George's Top 9 Matches
About George Howard Brett
George Howard Brett (7 February 1886 – 2 December 1963) was a United States Army Air Forces General during World War II. An Early Bird of Aviation, Brett served as a staff officer in World War I. In 1941, following the outbreak of war with Japan, Brett was appointed Deputy Commander of a short-lived major Allied command, the American-British-Dutch-Australian Command (ABDACOM), which oversaw Allied forces in South East Asia and the South West Pacific. In early 1942, he was put in charge of United States Army Forces in Australia, until the arrival of Douglas MacArthur. Brett then commanded all Allied Air Forces in the Southwest Pacific Area. In November 1942, he was appointed commander of the US Caribbean Defense Command and remained in this post for the rest of the war.
George Howard Brett was born in Cleveland, Ohio on 7 February 1886, the second of five children of William Howard Brett, a notable librarian, and his wife Alice née Allen. George's older brother Morgan graduated with the United States Military Academy at West Point class of 1906, and served for many years as an ordnance officer, retiring in 1932 as a colonel. The family was unable to secure a second West Point appointment, so George Brett graduated from the Virginia Military Institute in 1909 and was commissioned as a Second Lieutenant in the Philippine Scouts on 22 March 1910. While in the Philippines he transferred to the US Cavalry on 10 August 1911, joining the 2nd Cavalry.
Brett returned to the United States in May 1912 and was first stationed at Fort Bliss. In December 1913, he moved to Fort Ethan Allen where he became friends with a fellow lieutenant of the 2nd Cavalry, Frank M. Andrews, who was engaged to the daughter of Brigadier General James Allen. While serving as one of Andrews' groomsmen, Brett met Mary Devol, one of the bridesmaids, and the daughter of another Army officer, Major General Carroll L. Devol. Brett married Mary Devol in Denver on 1 March 1916. Influenced by Allen and Andrews, Brett transferred to the Aviation Section, U.S. Signal Corps on 2 September 1916. He attended aviation school and on graduation in 1916 was assigned to the office of the Chief Signal Officer in Washington, D.C. where he was promoted to first lieutenant on 1 July 1916 and captain on 15 May 1917.
World War I
Brett departed for the Western Front in November 1917 but suffered a case of appendicitis, resulting in the loss of his flight status. After making a partial recovery, he served in France as senior materiel officer under Brigadier General Billy Mitchell, attaining the temporary rank of major on 7 June 1918. After briefly returned to the United States to serve in Office of the Director of Military Aeronautics in Washington, D.C. from 1 August to 23 September 1918, Brett went to England to command the United States Army Air Service Camp at Codford.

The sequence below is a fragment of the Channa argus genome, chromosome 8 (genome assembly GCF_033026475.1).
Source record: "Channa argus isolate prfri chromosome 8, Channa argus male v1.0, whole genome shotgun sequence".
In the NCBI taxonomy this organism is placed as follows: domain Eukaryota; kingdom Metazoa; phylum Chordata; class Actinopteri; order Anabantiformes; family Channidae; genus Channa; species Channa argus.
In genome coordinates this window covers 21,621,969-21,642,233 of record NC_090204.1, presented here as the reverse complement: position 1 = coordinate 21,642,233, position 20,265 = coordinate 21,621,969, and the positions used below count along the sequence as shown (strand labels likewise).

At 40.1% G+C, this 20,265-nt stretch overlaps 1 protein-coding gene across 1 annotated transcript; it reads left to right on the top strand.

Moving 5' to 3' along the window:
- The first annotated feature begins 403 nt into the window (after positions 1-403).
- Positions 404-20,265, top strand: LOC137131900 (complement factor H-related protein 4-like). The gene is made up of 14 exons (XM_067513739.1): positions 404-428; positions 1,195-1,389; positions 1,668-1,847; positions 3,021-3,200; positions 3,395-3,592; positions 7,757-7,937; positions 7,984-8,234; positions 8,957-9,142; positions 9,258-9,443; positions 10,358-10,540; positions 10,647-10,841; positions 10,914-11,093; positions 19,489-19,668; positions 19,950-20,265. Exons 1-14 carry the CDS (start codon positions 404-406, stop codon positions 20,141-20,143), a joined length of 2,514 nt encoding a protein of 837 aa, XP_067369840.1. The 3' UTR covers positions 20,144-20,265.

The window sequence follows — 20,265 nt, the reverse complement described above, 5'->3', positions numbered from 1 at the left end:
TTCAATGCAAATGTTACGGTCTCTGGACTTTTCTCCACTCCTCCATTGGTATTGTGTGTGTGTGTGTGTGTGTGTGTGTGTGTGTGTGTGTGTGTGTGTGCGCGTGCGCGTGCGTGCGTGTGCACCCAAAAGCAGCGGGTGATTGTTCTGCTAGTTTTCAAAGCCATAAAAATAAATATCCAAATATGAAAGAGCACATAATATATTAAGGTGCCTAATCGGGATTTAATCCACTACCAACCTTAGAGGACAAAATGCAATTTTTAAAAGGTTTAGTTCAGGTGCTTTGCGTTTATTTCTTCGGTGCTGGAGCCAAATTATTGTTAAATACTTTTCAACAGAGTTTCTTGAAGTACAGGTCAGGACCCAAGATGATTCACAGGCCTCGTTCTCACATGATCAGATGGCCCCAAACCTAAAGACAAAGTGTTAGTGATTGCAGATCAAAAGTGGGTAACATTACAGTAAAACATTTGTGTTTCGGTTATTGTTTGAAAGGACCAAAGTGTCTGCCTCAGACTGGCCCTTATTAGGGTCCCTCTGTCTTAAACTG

Between the wars
Brett was posted to Kelly Field, Texas, in December 1918, where he commanded the Aviation General Supply Depot until February 1919, when he became the maintenance and supply officer at the Air Service Flying School. He commanded the Air Service depot in Morrison, Virginia for a month in October 1919 before being assigned to the office of the Director of the Air Service in Washington, DC, where his rank of major became permanent in 1920. That year he took command of Crissy Field. His first son, the future United States Air Force Lieutenant General Devol "Rock" Brett, was born at nearby Letterman Army Hospital at the Presidio of San Francisco in 1923.
From 1924 to 1927 Brett was stationed at the intermediate depot at Fairfield, Ohio, where he was the officer in charge of the field service section. Starting in June 1927 he attended the Air Corps Tactical School at Langley Field, Virginia, after which he was selected for the two-year Command and General Staff School at Fort Leavenworth, Kansas. He commanded Selfridge Field, Michigan for time before returned to Fort Leavenworth as an Air Corps instructor from 1933 to 1935. After 16 years as a major, he was finally promoted to lieutenant colonel and was selected to attend the Army War College. On graduation, he became commander of the 19th Wing, then stationed in the Panama Canal Zone, with the temporary rank of brigadier general. While he was stationed there, his eldest daughter Dora married his aide, the future general, Bernard A. Schriever.
On his return from Panama, Brett reverted to his permanent rank of lieutenant colonel. He was briefly stationed in Menlo Park, California, before moving to Langley, Virginia, where he became chief of staff to his old friend Frank Andrews, now the commander of GHQ Air Force. In February 1939 Brett moved to Wright Field as assistant to the chief of the United States Army Air Corps, also serving as commandant of the Air Corps Engineering School and the chief of the Materiel Division. Once again he held the rank of brigadier general before being promoted to major general on 1 October 1940.